As was the case with our patient, primary meningeal rhabdomyosarcoma most commonly presents with raised intracranial pressure resulting from hydrocephalus.3Diffuse involvement of the meninges, with thick, nodular, and irregular leptomeningeal involvement, termed as primary meningeal rhabdomyosarcomatosis, portends an extremely poor prognosis.3,9

The differential considerations on imaging for diffuse leptomeningeal thickening and enhancement include infections such as tuberculosis, and inflammatory pathologies such as sarcoidosis. However, profound thick and nodular enhancement with associated mass effect upon the spinal cord favors a neoplastic etiology.

Classifying these tumors as primary meningeal sarcomas is based primarily on radiologic and clinical findings, with a limited role for histopathology in differentiating primary from secondary neoplasms.3Based on lack of radiologic and clinical evidence of primary neoplasm outside the meninges, a primary meningeal rhabdomyosarcoma was considered in our case.

The prognosis of intracranial rhabdomyosarcoma remains dismal, with mean survival of 9.1 months.10The most common management approaches consist of chemotherapy, radiation and, when feasible, surgical resection.

Conclusion

Primary meningeal rhabdomyosarcoma is an extremely rare neoplasm with a dismal prognosis. Diffuse involvement of the meninges, with thick, nodular, and irregular leptomeningeal involvement, termed as primary meningeal rhabdomyosarcomatosis, portends an extremely poor prognosis.

References

  1. Jawad N, McHugh K. The clinical and radiologic features of paediatric rhabdomyosarcoma. Pediatr Radiol. 2019;49(11):1516-1523. doi: 10.1007/s00247-019-04386-5. Epub 2019 Oct 16. PMID: 31620851.
  2. Palta M, Riedel RF, Vredenburgh JJ, et al. Primary meningeal rhabdomyosarcoma. Sarcoma. 2011; 2011:312802. doi: 10.1155/2011/312802. Epub 2011 Jun 23. PMID: 21772793; PMCID: PMC3137955.
  3. Xu F, De Las Casas LE, Dobbs LJ Jr. Primary meningeal rhabdomyosarcoma in a child with hypomelanosis of Ito. Arch Pathol Lab Med. 2000;124(5):762-765. doi: 10.5858/2000-124-0762-PMRIAC. PMID: 10782165.
  4. Vuia O. Primary intracranial rhabdomyosarcoma producing proptosis. J Neurol Neurosurg Psychiatry. 1976;39(11):1143-1144. doi: 10.1136/jnnp.39.11.1143-a. PMID: 1011023; PMCID: PMC1083338.
  5. Kobayashi S, Hirakawa E, Sasaki M, Ishikawa M, Haba R. Meningeal rhabdomyosarcoma. Report of a case with cytologic, immunohistologic and ultrastructural studies. Acta Cytol. 1995;39(3):428-434. PMID: 7762328.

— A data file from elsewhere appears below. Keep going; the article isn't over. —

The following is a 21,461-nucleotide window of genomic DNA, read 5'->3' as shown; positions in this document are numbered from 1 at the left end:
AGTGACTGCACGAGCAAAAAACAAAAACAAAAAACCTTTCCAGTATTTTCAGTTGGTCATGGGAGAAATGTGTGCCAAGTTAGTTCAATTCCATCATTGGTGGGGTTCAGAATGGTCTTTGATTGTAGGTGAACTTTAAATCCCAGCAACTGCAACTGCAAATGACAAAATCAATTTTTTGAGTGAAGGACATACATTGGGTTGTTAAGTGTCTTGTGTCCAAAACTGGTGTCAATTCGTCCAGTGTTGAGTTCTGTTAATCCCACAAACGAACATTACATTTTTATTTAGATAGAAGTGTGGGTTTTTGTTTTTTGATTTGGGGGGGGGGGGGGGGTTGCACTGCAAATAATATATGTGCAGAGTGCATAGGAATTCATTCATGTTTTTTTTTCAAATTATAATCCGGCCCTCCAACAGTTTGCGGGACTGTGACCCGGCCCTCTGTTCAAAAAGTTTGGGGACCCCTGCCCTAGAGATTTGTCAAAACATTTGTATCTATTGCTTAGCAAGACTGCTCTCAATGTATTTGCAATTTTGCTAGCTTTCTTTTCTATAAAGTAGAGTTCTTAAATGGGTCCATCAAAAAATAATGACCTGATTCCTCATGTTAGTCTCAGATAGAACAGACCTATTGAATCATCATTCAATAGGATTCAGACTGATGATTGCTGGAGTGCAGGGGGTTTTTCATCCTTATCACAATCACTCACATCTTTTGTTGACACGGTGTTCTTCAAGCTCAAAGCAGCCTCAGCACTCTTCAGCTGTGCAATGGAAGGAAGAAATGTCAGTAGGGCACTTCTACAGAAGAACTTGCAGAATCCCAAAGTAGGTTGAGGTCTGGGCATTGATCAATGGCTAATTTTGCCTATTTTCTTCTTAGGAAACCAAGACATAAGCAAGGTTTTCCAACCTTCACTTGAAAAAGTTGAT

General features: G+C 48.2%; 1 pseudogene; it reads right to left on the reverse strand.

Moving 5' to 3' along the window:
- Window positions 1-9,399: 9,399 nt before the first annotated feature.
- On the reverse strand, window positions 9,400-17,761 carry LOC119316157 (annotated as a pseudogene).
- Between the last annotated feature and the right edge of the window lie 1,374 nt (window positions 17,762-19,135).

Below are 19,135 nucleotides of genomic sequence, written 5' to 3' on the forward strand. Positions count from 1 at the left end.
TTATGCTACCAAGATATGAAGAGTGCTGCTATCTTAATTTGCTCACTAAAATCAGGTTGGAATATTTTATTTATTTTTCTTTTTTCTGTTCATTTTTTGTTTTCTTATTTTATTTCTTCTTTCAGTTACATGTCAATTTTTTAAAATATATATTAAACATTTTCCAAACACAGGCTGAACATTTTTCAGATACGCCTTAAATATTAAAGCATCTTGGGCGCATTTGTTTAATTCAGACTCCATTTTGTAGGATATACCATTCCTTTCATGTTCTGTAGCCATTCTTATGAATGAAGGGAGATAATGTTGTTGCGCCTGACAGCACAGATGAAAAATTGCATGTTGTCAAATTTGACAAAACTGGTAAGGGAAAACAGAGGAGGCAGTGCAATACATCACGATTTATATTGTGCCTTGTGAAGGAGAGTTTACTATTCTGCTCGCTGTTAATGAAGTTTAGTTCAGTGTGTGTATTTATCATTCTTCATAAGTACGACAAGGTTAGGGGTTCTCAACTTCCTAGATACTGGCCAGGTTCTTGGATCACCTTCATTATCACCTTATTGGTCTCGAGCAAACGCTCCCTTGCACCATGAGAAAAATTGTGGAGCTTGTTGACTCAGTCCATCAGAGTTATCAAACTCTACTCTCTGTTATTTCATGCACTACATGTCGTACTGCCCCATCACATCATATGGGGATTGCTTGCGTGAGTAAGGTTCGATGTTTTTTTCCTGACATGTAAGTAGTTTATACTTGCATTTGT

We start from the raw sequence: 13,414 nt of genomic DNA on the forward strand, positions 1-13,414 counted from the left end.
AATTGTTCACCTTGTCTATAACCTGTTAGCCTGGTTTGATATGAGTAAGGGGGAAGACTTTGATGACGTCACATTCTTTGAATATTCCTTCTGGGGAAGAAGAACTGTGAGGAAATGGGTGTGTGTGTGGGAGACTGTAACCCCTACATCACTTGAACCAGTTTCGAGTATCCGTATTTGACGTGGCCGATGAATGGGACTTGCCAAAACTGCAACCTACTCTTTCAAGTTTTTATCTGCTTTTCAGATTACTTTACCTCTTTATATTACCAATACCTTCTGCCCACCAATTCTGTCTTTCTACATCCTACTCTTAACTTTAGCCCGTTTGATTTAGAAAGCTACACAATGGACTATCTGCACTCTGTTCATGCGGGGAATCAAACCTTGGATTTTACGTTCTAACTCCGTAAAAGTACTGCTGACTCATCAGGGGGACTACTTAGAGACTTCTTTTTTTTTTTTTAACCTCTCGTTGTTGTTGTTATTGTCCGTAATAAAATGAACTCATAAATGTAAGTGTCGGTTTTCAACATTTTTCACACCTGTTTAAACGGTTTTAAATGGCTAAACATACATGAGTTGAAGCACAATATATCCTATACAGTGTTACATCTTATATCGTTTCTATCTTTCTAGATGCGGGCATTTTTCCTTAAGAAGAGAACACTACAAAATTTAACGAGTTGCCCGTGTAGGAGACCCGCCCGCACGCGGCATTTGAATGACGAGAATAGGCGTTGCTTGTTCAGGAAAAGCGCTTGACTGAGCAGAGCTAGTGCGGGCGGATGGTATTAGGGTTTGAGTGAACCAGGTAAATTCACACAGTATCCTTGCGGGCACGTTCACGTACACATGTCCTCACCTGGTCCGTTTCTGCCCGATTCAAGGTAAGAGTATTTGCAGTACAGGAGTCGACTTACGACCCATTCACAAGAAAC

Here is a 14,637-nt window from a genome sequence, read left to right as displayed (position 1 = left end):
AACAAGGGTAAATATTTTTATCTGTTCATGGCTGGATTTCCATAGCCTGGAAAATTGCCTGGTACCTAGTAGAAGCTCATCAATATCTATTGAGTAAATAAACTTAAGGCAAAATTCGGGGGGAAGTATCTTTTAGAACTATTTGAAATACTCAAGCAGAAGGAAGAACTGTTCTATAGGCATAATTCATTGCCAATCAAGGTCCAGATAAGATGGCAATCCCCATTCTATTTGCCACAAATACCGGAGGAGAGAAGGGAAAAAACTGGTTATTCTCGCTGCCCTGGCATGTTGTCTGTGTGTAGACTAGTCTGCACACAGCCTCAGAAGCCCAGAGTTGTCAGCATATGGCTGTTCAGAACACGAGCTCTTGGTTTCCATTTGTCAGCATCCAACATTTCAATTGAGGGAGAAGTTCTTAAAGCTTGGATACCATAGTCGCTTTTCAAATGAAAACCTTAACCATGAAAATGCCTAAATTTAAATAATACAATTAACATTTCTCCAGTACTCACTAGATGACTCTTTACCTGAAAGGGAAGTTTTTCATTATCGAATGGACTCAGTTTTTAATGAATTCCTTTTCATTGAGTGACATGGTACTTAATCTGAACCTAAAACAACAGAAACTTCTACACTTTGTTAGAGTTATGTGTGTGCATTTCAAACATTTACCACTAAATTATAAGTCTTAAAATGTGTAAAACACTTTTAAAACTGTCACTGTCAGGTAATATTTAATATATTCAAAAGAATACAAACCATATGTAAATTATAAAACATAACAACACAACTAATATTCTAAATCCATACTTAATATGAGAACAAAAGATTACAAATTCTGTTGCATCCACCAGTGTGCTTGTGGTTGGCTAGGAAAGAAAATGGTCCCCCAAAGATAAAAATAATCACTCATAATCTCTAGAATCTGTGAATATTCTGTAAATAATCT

6. Korinthenberg R, Edel G, Palm D, Müller KM, Brandt M, Müller RP. Primary rhabdomyosarcoma of the leptomeninx. Clinical, neuroradiological and pathological aspects. Clin Neurol Neurosurg. 1984;86(4):301-305. doi: 10.1016/0303-8467(84)90294-4. PMID: 6096065.
  7. Smith MT, Armbrustmacher VW, Violett TW. Diffuse meningeal rhabdomyosarcoma. Cancer. 1981;47(8):2081-2086. doi: 10.1002/1097-0142(19810415)47:8<2081::aid-cncr2820470829>3.0.co;2-1. PMID: 7194734.
  8. McCarville MB, Spunt SL, Pappo AS. Rhabdomyosarcoma in pediatric patients: the good, the bad, and the unusual. AJR Am J Roentgenol. 2001;176(6):1563-1569. doi: 10.2214/ajr.176.6.1761563. PMID: 11373233.
  9. Smith MT, Armbrustmacher VW, Violett TW. Diffuse meningeal rhabdomyosarcoma. Cancer. 1981;47(8):2081-2086. doi: 10.1002/1097-0142(19810415)47:8<2081::aid-cncr2820470829>3.0.co;2-1. PMID: 7194734.
  10. Celli P, Cervoni L, Maraglino C. Primary rhabdomyosarcoma of the brain: observations on a case with clinical and radiological evidence of cure. J Neurooncol. 1998;36(3):259-267. doi: 10.1023/a:1005884202389. PMID: 9524104.
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Primary Meningeal Rhabdomyosarcoma.  Appl Radiol. 

About the Author

Rahul Nikam MD, Ashrith Kandula, Tushar Chandra, MD

Rahul Nikam MD, Ashrith Kandula, Tushar Chandra, MD

Affiliations: Nemours/Alfred I. duPont Hospital for Children, Wilmington, DE (Dr Nikam, Mr. Kandula); Nemours Children’s Hospital, Orlando, FL (Dr Chandra).